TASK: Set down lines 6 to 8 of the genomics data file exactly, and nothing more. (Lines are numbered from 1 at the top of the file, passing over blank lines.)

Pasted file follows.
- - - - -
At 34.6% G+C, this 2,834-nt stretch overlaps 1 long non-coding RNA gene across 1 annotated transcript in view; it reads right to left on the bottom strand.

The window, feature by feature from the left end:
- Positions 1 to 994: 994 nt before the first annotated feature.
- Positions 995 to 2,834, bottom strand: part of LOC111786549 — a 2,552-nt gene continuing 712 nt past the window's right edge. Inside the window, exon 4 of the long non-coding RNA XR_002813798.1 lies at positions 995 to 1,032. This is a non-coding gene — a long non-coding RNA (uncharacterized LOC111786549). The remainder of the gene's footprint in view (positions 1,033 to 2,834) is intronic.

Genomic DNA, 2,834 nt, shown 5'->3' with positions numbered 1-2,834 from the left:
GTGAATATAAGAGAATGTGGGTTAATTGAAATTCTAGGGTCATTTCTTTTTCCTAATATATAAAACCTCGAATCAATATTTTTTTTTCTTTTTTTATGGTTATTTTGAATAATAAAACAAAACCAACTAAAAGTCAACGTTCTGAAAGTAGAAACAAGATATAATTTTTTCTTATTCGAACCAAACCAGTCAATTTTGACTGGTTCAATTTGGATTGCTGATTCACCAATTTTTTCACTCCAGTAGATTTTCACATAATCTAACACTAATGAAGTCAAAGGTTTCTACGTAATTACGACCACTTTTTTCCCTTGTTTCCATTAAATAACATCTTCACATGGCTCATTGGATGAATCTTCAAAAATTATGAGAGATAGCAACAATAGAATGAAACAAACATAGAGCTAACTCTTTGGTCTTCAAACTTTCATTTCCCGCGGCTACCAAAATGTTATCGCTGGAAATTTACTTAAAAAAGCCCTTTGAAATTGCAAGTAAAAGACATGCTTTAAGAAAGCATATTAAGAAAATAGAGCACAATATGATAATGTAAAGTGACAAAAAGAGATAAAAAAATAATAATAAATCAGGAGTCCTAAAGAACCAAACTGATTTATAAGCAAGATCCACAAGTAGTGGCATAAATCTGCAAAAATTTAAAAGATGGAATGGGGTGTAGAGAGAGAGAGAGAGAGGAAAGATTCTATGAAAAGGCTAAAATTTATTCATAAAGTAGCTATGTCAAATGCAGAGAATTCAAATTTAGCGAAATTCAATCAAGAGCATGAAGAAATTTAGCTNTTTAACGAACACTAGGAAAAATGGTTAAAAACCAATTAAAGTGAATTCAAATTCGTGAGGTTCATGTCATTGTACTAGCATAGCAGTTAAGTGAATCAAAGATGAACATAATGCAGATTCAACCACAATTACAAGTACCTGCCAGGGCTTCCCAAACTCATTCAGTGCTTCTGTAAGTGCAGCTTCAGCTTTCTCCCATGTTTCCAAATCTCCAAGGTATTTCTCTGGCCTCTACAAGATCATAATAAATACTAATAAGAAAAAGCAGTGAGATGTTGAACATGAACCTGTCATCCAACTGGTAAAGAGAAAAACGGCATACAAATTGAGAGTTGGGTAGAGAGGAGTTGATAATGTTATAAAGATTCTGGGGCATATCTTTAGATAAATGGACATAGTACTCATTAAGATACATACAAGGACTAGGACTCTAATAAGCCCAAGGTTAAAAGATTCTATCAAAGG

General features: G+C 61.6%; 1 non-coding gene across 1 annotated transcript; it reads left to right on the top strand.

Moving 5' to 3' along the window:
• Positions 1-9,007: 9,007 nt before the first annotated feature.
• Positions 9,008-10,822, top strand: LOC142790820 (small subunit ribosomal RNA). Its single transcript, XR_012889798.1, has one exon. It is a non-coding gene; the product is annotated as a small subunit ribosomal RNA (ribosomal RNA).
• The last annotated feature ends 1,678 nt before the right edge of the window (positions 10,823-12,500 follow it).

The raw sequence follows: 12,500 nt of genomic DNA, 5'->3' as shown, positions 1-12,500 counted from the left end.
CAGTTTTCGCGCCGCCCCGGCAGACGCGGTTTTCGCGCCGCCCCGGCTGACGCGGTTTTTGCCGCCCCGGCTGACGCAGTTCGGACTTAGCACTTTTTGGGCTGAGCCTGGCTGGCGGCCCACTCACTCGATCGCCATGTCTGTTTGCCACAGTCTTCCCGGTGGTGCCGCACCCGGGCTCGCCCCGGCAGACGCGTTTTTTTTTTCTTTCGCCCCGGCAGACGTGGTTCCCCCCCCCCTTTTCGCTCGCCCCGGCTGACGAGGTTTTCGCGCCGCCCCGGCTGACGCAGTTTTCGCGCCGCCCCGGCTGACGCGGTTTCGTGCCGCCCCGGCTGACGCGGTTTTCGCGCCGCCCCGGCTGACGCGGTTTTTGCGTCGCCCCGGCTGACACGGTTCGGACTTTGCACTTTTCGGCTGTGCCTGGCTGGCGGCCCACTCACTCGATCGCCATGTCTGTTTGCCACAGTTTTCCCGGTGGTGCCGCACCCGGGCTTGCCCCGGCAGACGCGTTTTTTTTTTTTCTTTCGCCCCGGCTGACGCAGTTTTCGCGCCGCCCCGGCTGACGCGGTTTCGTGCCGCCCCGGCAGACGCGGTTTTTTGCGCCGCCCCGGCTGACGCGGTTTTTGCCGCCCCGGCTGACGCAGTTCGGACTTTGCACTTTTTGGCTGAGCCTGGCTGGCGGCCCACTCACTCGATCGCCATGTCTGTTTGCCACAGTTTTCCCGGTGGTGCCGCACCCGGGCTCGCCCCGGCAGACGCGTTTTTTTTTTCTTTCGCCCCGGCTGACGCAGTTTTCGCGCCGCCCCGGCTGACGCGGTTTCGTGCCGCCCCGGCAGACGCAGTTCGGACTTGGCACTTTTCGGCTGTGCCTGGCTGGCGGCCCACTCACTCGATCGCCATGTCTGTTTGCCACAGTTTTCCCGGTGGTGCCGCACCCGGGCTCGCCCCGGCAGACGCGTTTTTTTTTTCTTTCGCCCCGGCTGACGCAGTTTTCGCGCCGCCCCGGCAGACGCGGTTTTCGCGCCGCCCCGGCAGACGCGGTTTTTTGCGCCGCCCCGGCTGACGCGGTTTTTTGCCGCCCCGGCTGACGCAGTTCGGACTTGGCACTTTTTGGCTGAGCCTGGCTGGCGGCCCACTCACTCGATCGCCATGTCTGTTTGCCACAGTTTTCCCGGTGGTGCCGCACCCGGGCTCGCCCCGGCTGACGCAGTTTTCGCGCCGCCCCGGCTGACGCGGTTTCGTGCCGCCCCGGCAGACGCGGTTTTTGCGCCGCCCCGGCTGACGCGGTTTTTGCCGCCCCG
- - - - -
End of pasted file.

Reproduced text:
GTGAATATAAGAGAATGTGGGTTAATTGAAATTCTAGGGTCATTTCTTTTTCCTAATATATAAAACCTCGAATCAATATTTTTTTTTCTTTTTTTATGGTTATTTTGAATAATAAAACAAAACCAACTAAAAGTCAACGTTCTGAAAGTAGAAACAAGATATAATTTTTTCTTATTCGAACCAAACCAGTCAATTTTGACTGGTTCAATTTGGATTGCTGATTCACCAATTTTTTCACTCCAGTAGATTTTCACATAATCTAACACTAATGAAGTCAAAGGTTTCTACGTAATTACGACCACTTTTTTCCCTTGTTTCCATTAAATAACATCTTCACATGGCTCATTGGATGAATCTTCAAAAATTATGAGAGATAGCAACAATAGAATGAAACAAACATAGAGCTAACTCTTTGGTCTTCAAACTTTCATTTCCCGCGGCTACCAAAATGTTATCGCTGGAAATTTACTTAAAAAAGCCCTTTGAAATTGCAAGTAAAAGACATGCTTTAAGAAAGCATATTAAGAAAATAGAGCACAATATGATAATGTAAAGTGACAAAAAGAGATAAAAAAATAATAATAAATCAGGAGTCCTAAAGAACCAAACTGATTTATAAGCAAGATCCACAAGTAGTGGCATAAATCTGCAAAAATTTAAAAGATGGAATGGGGTGTAGAGAGAGAGAGAGAGAGGAAAGATTCTATGAAAAGGCTAAAATTTATTCATAAAGTAGCTATGTCAAATGCAGAGAATTCAAATTTAGCGAAATTCAATCAAGAGCATGAAGAAATTTAGCTNTTTAACGAACACTAGGAAAAATGGTTAAAAACCAATTAAAGTGAATTCAAATTCGTGAGGTTCATGTCATTGTACTAGCATAGCAGTTAAGTGAATCAAAGATGAACATAATGCAGATTCAACCACAATTACAAGTACCTGCCAGGGCTTCCCAAACTCATTCAGTGCTTCTGTAAGTGCAGCTTCAGCTTTCTCCCATGTTTCCAAATCTCCAAGGTATTTCTCTGGCCTCTACAAGATCATAATAAATACTAATAAGAAAAAGCAGTGAGATGTTGAACATGAACCTGTCATCCAACTGGTAAAGAGAAAAACGGCATACAAATTGAGAGTTGGGTAGAGAGGAGTTGATAATGTTATAAAGATTCTGGGGCATATCTTTAGATAAATGGACATAGTACTCATTAAGATACATACAAGGACTAGGACTCTAATAAGCCCAAGGTTAAAAGATTCTATCAAAGG

General features: G+C 61.6%; 1 non-coding gene across 1 annotated transcript; it reads left to right on the top strand.

Moving 5' to 3' along the window: